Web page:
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Freeview reception - all about aerials

Your ability to receive all the Freeview transmissions depends on the suitability of aerial: the design style, "group" and its physical location.

Your ability to receive all the Freeview transmissions depends
published on UK Free TV

Updated 8th January 2014.

Your ability of receive all the Freeview transmissions depends on the suitability of aerial

  • the design style,
  • the "group", and
  • its physical location.

Standard type - Yagi aerial

The standard type of TV aerial is known as the Yagi aerial. It is mounted on a pole, and consists of a rod with a reflector (shown green) at the back and many spiky elements (in grey) at the front. The connecting cable connects to the element nearest the reflector, known as the driver (shown in blue).

These Yagi aerials are directional and so pick up signals best from a transmitter that the rod points towards. The more elements the aerial has, the better it picks up a signal and becomes more directional.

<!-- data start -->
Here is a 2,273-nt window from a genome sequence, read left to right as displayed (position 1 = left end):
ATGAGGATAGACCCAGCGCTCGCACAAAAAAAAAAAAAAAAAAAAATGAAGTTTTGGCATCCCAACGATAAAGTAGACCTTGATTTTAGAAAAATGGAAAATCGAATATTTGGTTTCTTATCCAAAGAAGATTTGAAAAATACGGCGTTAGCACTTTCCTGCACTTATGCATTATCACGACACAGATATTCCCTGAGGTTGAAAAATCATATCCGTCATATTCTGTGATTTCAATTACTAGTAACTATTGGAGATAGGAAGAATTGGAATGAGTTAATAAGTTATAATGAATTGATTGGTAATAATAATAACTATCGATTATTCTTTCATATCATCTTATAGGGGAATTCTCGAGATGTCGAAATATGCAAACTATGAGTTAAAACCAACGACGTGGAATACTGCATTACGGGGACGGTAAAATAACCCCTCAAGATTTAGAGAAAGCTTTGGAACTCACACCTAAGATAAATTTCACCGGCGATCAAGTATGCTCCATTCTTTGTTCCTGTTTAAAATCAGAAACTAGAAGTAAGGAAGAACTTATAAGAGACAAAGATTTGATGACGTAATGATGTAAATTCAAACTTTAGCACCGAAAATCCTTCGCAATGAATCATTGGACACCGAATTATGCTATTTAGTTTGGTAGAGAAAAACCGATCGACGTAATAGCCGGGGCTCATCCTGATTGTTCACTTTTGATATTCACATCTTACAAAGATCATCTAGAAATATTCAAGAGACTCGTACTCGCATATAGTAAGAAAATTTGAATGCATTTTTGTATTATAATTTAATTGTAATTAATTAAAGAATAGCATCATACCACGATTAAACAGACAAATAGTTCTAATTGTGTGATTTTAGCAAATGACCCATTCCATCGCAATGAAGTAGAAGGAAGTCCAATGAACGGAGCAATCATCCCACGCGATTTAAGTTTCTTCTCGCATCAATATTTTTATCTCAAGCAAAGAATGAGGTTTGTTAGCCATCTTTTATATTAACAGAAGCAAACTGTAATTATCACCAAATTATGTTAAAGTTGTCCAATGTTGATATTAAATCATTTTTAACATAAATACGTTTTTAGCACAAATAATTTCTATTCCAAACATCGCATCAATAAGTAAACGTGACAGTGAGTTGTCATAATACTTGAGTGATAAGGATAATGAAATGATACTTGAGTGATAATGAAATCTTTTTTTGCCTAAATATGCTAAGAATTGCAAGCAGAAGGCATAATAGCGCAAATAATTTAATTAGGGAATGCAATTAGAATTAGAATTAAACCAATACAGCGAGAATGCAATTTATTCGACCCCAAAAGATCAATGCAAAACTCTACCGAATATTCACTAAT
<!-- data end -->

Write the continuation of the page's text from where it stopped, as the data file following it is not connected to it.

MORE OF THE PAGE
A standard-type aerial is all that is required for digital TV reception in most places. These antennae have between 10 and 18 elements and a single reflector. These are recommended for new installations for good digital television reception, but will more often than not function perfectly in good reception areas.

Typically these aerials are designed to receive only some transmission frequencies - see "groups" below.

High Gain aerials

These aerials are designed for poor digital reception areas, and have two reflectors. For maximum signal strength, some digital high gain aerials have up to 100 elements. Since the switchover to digital-only transmissions back in October 2012, most UK households now have good quality digital TV signals.

A more expensive aerial is only required where the signal strength is low, but can often provide the whole Freeview reception where it might otherwise be impossible.